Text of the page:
Everybody hates the taxman. When Finance Minister Arun Jaitley presented his budget for 2017, he mentioned that we were largely a “tax non-compliant society”. He added that as per income-tax data, only 1.72 lakh individuals earn more than Rs 50 lakh a year in India. His statement met with giggles in Parliament.
Sandalwood, however, presents a different picture. Not a single artist, be it an actor, director or a musician has paid the Goods and Service Tax so far. And Friday (October 20) is the last day to file GST returns for July and August. Forget filing returns, none has registered and obtained GST numbers.
“Over 18,000 individuals and private concerns across Karnataka have registered and obtained GST numbers. However, the number is zero for the Kannada film industry. They should have enrolled or migrated (from service tax) and should have filed returns in two forms for the month of July by now. The GSTR1 form should have been filed even if the transaction or turnover is nil. The GSTR3B form is filed when there is tax to be paid. Forms for July should have been filed by August and for August by October 20. But there is none so far,” said K Raman, Joint Commissioner of Commercial Taxes.
From actors to choreographers, every professional working in a film has to pay GST. “Film artists include actors, cameramen, directors, music directors, art directors (assistant or associate directors, stunt masters also) choreographers, lyricists, singers, story-dialogue writers, costume designers etc. Even if these people were paying service tax earlier, they have to obtain GST numbers by migrating to the new system. The returns have to be filed every month,” said advocate M Lava. Artists have to pay GST at the rate of 18 per cent. “For example, if an actor receives Rs 1 crore as remuneration, he has to pay Rs 18 lakh as GST. It is very counterproductive if you do not pay. The interest on non-payment itself is 18 per cent. Plus you have to pay penalty and there is also penal action,” said Lava.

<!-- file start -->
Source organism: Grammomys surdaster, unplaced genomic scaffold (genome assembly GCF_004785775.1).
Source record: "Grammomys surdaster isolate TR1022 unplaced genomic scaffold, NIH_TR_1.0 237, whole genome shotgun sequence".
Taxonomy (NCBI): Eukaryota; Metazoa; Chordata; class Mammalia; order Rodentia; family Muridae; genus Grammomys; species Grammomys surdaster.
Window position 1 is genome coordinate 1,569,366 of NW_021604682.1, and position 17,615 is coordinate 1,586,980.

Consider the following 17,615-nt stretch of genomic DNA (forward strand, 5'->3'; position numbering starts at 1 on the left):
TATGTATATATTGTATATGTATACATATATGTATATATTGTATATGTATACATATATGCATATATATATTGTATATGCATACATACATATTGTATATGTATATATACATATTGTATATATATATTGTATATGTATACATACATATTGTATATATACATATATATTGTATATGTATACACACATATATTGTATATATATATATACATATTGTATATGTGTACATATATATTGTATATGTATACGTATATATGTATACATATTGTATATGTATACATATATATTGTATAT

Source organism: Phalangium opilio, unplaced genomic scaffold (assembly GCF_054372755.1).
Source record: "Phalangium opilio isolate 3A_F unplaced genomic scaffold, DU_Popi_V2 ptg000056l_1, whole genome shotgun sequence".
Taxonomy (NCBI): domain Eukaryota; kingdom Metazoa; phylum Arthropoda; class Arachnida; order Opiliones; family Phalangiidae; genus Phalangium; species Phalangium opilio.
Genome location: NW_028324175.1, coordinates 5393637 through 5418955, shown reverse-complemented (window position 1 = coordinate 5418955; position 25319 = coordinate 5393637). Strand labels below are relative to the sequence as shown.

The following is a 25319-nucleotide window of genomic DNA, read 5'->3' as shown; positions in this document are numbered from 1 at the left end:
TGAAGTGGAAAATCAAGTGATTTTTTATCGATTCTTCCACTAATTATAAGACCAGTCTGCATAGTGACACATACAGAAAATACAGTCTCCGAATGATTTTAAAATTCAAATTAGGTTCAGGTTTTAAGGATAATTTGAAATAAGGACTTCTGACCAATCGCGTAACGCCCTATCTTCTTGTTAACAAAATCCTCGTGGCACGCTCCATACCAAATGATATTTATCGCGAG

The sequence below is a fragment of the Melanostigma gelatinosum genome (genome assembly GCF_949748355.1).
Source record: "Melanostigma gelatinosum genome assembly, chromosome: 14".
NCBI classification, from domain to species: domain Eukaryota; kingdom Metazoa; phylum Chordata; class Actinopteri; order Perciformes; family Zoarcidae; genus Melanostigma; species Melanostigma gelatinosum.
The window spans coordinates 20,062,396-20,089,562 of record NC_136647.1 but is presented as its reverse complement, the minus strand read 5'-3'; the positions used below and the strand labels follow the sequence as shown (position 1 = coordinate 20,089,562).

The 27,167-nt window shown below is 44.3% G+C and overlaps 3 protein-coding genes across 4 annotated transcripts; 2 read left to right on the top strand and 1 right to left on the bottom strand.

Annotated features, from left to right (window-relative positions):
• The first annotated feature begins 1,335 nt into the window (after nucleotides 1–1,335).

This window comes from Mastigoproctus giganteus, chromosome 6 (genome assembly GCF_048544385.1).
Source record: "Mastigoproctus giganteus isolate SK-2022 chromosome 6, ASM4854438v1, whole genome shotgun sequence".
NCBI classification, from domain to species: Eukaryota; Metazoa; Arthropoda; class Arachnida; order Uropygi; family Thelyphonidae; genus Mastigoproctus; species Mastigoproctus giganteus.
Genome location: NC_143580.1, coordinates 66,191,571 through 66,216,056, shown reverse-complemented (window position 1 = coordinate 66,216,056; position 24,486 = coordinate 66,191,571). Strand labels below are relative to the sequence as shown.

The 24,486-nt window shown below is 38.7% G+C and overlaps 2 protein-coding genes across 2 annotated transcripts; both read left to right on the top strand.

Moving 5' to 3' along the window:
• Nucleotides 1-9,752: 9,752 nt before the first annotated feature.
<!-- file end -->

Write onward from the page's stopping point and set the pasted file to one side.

When film professionals do not pay GST, it is the producer who is the loser. “GST helps producers. They can claim input tax exemption for the money they invest on a film. In case of loss, they can claim full input exemption. They pay hundreds of professionals in each film. At least 10 per cent of them come in the above Rs 20 lakh category. If everyone from the director, actors and costume suppliers pay GST, the producer’s burden is reduced. Even if the film does not make a single penny, he can still claim the GST paid by them,” said Raman.
Karnataka Film Chamber of Commerce (KFCC) vice-president Umesh Banakar said, “It is true that a crisis is looming over eyeryone’s head. This adamant behaviour will not help. Apart from the tax, film professionals will end up paying interest and penalty on it and a possible penal action.”
Kannada film representatives had lobbied the state government about the GST for film professionals. Insiders say that the state wanted them to get the assurance of the Union government that it would waive its share. But it was obvious to everybody that that was never going to happen. But in the meantime, everyone seems to have forgotten to register and file their GST returns.